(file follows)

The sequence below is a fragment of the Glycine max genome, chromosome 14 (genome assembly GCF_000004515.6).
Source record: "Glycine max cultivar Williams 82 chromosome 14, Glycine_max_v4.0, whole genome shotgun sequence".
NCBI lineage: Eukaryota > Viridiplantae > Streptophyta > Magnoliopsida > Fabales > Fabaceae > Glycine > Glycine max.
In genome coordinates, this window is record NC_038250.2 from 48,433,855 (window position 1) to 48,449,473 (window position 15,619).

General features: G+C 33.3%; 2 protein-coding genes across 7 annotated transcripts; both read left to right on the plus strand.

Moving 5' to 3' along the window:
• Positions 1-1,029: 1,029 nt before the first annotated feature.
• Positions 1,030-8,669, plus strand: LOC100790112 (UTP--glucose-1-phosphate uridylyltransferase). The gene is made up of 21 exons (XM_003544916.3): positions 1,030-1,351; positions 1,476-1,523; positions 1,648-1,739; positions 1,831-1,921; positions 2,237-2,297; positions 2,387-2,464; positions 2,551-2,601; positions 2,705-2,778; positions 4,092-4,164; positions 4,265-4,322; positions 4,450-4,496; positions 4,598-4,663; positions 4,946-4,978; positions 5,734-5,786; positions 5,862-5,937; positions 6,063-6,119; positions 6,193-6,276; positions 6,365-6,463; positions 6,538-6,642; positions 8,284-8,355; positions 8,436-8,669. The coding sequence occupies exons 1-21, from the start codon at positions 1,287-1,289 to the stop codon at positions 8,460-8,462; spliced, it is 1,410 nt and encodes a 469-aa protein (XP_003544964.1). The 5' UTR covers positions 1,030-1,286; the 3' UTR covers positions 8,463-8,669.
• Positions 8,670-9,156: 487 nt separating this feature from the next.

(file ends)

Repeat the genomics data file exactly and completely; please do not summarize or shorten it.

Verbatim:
The sequence below is a fragment of the Glycine max genome, chromosome 14 (genome assembly GCF_000004515.6).
Source record: "Glycine max cultivar Williams 82 chromosome 14, Glycine_max_v4.0, whole genome shotgun sequence".
NCBI lineage: Eukaryota > Viridiplantae > Streptophyta > Magnoliopsida > Fabales > Fabaceae > Glycine > Glycine max.
In genome coordinates, this window is record NC_038250.2 from 48,433,855 (window position 1) to 48,449,473 (window position 15,619).

General features: G+C 33.3%; 2 protein-coding genes across 7 annotated transcripts; both read left to right on the plus strand.

Moving 5' to 3' along the window:
• Positions 1-1,029: 1,029 nt before the first annotated feature.
• Positions 1,030-8,669, plus strand: LOC100790112 (UTP--glucose-1-phosphate uridylyltransferase). The gene is made up of 21 exons (XM_003544916.3): positions 1,030-1,351; positions 1,476-1,523; positions 1,648-1,739; positions 1,831-1,921; positions 2,237-2,297; positions 2,387-2,464; positions 2,551-2,601; positions 2,705-2,778; positions 4,092-4,164; positions 4,265-4,322; positions 4,450-4,496; positions 4,598-4,663; positions 4,946-4,978; positions 5,734-5,786; positions 5,862-5,937; positions 6,063-6,119; positions 6,193-6,276; positions 6,365-6,463; positions 6,538-6,642; positions 8,284-8,355; positions 8,436-8,669. The coding sequence occupies exons 1-21, from the start codon at positions 1,287-1,289 to the stop codon at positions 8,460-8,462; spliced, it is 1,410 nt and encodes a 469-aa protein (XP_003544964.1). The 5' UTR covers positions 1,030-1,286; the 3' UTR covers positions 8,463-8,669.
• Positions 8,670-9,156: 487 nt separating this feature from the next.